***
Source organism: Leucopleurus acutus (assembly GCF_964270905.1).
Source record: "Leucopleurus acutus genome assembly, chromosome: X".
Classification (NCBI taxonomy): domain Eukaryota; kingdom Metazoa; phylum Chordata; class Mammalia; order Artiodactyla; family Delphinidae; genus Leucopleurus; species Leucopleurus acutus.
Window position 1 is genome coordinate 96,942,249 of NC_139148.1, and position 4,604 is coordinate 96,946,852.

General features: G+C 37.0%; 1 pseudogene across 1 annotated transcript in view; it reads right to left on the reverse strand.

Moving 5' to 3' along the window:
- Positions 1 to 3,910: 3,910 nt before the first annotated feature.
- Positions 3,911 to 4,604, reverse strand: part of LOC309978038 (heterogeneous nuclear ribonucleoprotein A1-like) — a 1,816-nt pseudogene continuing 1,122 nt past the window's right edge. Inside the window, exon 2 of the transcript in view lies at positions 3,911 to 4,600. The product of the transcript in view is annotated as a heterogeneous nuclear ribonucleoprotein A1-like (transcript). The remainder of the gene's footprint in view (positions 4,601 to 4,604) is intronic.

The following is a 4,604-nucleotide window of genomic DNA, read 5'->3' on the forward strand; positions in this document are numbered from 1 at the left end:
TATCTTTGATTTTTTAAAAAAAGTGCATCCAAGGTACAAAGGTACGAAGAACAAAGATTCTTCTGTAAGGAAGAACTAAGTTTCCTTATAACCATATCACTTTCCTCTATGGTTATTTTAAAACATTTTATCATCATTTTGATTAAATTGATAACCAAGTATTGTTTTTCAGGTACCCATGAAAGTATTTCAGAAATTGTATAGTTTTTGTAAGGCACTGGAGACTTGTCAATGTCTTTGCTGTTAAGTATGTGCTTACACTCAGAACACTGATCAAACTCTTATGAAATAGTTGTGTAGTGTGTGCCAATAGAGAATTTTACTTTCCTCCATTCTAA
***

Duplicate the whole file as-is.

Source organism: Leucopleurus acutus (assembly GCF_964270905.1).
Source record: "Leucopleurus acutus genome assembly, chromosome: X".
Classification (NCBI taxonomy): domain Eukaryota; kingdom Metazoa; phylum Chordata; class Mammalia; order Artiodactyla; family Delphinidae; genus Leucopleurus; species Leucopleurus acutus.
Window position 1 is genome coordinate 96,942,249 of NC_139148.1, and position 4,604 is coordinate 96,946,852.

General features: G+C 37.0%; 1 pseudogene across 1 annotated transcript in view; it reads right to left on the reverse strand.

Moving 5' to 3' along the window:
- Positions 1 to 3,910: 3,910 nt before the first annotated feature.
- Positions 3,911 to 4,604, reverse strand: part of LOC309978038 (heterogeneous nuclear ribonucleoprotein A1-like) — a 1,816-nt pseudogene continuing 1,122 nt past the window's right edge. Inside the window, exon 2 of the transcript in view lies at positions 3,911 to 4,600. The product of the transcript in view is annotated as a heterogeneous nuclear ribonucleoprotein A1-like (transcript). The remainder of the gene's footprint in view (positions 4,601 to 4,604) is intronic.

The following is a 4,604-nucleotide window of genomic DNA, read 5'->3' on the forward strand; positions in this document are numbered from 1 at the left end:
TATCTTTGATTTTTTAAAAAAAGTGCATCCAAGGTACAAAGGTACGAAGAACAAAGATTCTTCTGTAAGGAAGAACTAAGTTTCCTTATAACCATATCACTTTCCTCTATGGTTATTTTAAAACATTTTATCATCATTTTGATTAAATTGATAACCAAGTATTGTTTTTCAGGTACCCATGAAAGTATTTCAGAAATTGTATAGTTTTTGTAAGGCACTGGAGACTTGTCAATGTCTTTGCTGTTAAGTATGTGCTTACACTCAGAACACTGATCAAACTCTTATGAAATAGTTGTGTAGTGTGTGCCAATAGAGAATTTTACTTTCCTCCATTCTAA